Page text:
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Where Will Nokia Be in 5 Years? Management detailed its strategy and discussed its long-term outlook last week

2021-03-22 16:51:46

TMF Herve Blandin | Mar 22, 2021 at 12:00PM


During its capital market day on March 18, Nokia's (NYSE:NOK) management updated its long-term plan and outlook. So following several disappointing quarterly results and an expected revenue decline in 2021, will the telecom vendor finally thrive over the next five years?


Challenges in 5G

Having started as a single paper mill operation in 1865, Nokia has faced many transitions in its 156-year existence. More recently, after a disappointing performance in its 5G business over the last several quarters, the company needed extra adjustments.


Following its 15.6 billion euros ($18.6 billion) acquisition of the telecommunications equipment outfit Alcatel-Lucent in 2016, it spent significant resources to integrate both entities. During that time frame, its European rival Ericsson (NASDAQ:ERIC) ramped up its investments to gain market share and scale in the growing and promising 5G market.


As a result, Nokia has been struggling to remain competitive with its 5G offering. It estimated its 4G and 5G mobile radio market share stabilized to 27% to 28% at the end of last year, compared to 27% one year ago. But that excludes China, where the company lost market share, as it didn't manage to fully replace its 4G footprint with 5G because of its weaker 5G portfolio.


Thus, new CEO Pekka Lundmark announced in October a new strategy to address the company's issues and improve results. Instead of proposing end-to-end monolithic solutions, Nokia will be prioritizing best-of-breed offerings in the 5G and network areas.



Modest goals

Management reorganized the company around focused business units. More importantly, it announced cost reductions to fund increasing research and development (R&D) efforts to grow revenue and improve margins thanks to more differentiated and competitive offerings. Yet Nokia's long-term goals remain modest.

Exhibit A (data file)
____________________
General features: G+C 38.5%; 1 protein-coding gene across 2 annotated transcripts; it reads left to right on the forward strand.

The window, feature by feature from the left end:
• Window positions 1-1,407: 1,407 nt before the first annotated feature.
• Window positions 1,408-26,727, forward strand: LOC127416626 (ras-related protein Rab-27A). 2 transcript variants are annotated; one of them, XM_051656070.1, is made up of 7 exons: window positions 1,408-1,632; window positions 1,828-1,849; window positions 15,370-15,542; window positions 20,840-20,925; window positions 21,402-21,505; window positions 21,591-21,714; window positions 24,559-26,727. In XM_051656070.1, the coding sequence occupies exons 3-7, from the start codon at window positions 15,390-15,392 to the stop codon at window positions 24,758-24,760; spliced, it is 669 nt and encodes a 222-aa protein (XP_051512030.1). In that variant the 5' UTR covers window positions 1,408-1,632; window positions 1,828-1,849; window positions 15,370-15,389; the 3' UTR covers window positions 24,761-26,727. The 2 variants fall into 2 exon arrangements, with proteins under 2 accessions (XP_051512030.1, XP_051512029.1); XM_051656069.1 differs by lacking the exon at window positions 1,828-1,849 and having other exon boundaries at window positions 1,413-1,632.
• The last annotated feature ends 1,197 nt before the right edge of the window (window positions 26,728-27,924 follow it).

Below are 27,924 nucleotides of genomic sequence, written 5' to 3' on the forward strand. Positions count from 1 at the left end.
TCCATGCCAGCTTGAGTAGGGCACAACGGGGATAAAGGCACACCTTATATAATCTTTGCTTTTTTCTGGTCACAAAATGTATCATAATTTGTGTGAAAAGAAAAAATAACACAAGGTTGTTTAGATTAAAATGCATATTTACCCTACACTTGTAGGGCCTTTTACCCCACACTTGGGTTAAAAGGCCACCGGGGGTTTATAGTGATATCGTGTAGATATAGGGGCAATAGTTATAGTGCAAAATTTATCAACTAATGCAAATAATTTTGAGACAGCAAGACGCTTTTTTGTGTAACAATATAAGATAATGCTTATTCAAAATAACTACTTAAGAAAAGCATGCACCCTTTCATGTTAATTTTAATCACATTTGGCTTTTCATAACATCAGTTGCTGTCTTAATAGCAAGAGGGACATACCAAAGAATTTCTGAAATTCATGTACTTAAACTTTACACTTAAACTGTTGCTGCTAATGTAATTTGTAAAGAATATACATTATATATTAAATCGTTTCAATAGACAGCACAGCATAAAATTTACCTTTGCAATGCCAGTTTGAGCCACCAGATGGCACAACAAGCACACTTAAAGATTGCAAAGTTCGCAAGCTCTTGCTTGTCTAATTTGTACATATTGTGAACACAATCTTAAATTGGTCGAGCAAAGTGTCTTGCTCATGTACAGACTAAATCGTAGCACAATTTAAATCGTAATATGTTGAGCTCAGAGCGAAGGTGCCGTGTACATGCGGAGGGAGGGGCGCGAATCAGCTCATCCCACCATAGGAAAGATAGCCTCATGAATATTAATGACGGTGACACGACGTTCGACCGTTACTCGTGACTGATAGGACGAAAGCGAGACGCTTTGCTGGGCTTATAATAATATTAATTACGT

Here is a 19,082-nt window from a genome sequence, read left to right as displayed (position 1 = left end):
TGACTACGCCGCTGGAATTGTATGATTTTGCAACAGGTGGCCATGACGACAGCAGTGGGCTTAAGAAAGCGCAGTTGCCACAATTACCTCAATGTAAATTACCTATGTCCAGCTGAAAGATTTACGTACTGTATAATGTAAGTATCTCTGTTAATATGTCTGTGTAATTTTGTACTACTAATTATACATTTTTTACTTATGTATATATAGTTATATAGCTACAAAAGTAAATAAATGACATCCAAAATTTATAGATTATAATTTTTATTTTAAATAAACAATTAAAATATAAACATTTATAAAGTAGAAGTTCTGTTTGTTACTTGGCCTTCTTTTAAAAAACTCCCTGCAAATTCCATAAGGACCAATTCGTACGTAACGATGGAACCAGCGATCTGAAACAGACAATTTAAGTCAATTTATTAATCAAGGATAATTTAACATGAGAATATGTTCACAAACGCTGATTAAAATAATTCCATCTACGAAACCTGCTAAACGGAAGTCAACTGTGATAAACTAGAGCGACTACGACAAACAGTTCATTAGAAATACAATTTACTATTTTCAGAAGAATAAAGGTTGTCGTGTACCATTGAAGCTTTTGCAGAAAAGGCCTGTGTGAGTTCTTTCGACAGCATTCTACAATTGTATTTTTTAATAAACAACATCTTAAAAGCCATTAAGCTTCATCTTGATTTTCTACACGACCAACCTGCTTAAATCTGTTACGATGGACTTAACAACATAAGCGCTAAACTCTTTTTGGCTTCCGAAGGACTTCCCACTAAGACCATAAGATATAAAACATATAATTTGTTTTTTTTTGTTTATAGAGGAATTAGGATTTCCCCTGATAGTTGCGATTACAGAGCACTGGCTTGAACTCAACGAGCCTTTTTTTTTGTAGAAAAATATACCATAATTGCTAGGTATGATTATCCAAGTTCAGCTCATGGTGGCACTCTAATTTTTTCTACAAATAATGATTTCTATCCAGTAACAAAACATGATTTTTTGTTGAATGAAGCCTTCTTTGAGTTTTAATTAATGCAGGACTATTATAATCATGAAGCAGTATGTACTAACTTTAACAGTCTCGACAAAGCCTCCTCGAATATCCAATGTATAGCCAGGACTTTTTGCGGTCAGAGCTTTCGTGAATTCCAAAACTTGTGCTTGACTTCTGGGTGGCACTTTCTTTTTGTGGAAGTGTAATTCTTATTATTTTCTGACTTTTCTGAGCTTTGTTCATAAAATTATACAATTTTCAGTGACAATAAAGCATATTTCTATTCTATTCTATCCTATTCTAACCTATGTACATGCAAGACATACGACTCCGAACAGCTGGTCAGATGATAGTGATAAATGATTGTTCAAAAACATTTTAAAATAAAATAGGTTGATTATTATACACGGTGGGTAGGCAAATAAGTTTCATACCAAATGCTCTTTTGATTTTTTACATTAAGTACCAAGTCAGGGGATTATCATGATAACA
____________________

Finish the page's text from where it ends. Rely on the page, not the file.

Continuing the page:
Before these initiatives lead to improving results, revenue should decline this year, based on the midpoint of the revenue guidance range of 20.6 billion euros ($24.6 billion) to 21.8 billion euros ($26.0 billion), compared to 21.9 billion euros ($26.1 billion) last year.


Looking ahead, management forecast revenue to grow faster than the company's total addressable market by 2023. But that should still correspond to low-single-digit growth. Since the decline of legacy technologies will partly offset the strong growth of 5G and cloud businesses, the company anticipates its addressable market to grow at a compound annual rate of only 1% by 2023.


Also, management anticipates operating margins to increase from a range of 7% to 10% this year to a range of 10% to 13% by 2023, which pales in comparison to Ericsson's profitability. Thanks to its investments over the last several years in its 5G portfolio, Ericsson's operating margins reached 19% in 2020, and it aims to sustain its margins in the 15% to 17% range.


You should compare these margins with a grain of salt, as both companies don't operate identical businesses (for instance, Nokia developed a network infrastructure portfolio). But the point is, besides areas of strength, Nokia must deliver flawless execution over the next several years to improve its financial results to only low revenue growth and modest operating margins.


Looking forward

The future of Nokia depends on its ability to translate its R&D efforts into differentiated and more competitive solutions in the 5G and network infrastructure areas.


With solid execution, the company should be able to reach its modest goals by focusing on its strengths. But given Ericsson's focus on R&D to sustain its competitive advantage, and with strong competitors, such as Huawei, Samsung, Cisco Systems, and Arista Networks, that have been leading with different 5G and networking infrastructure offerings, I don't see Nokia becoming a disruptive leader in the next five years.


Thus, Nokia's stock seems fairly priced at forward enterprise value-to-sales and price-to-earnings ratios of 0.7 times and 16.6 times, respectively.  

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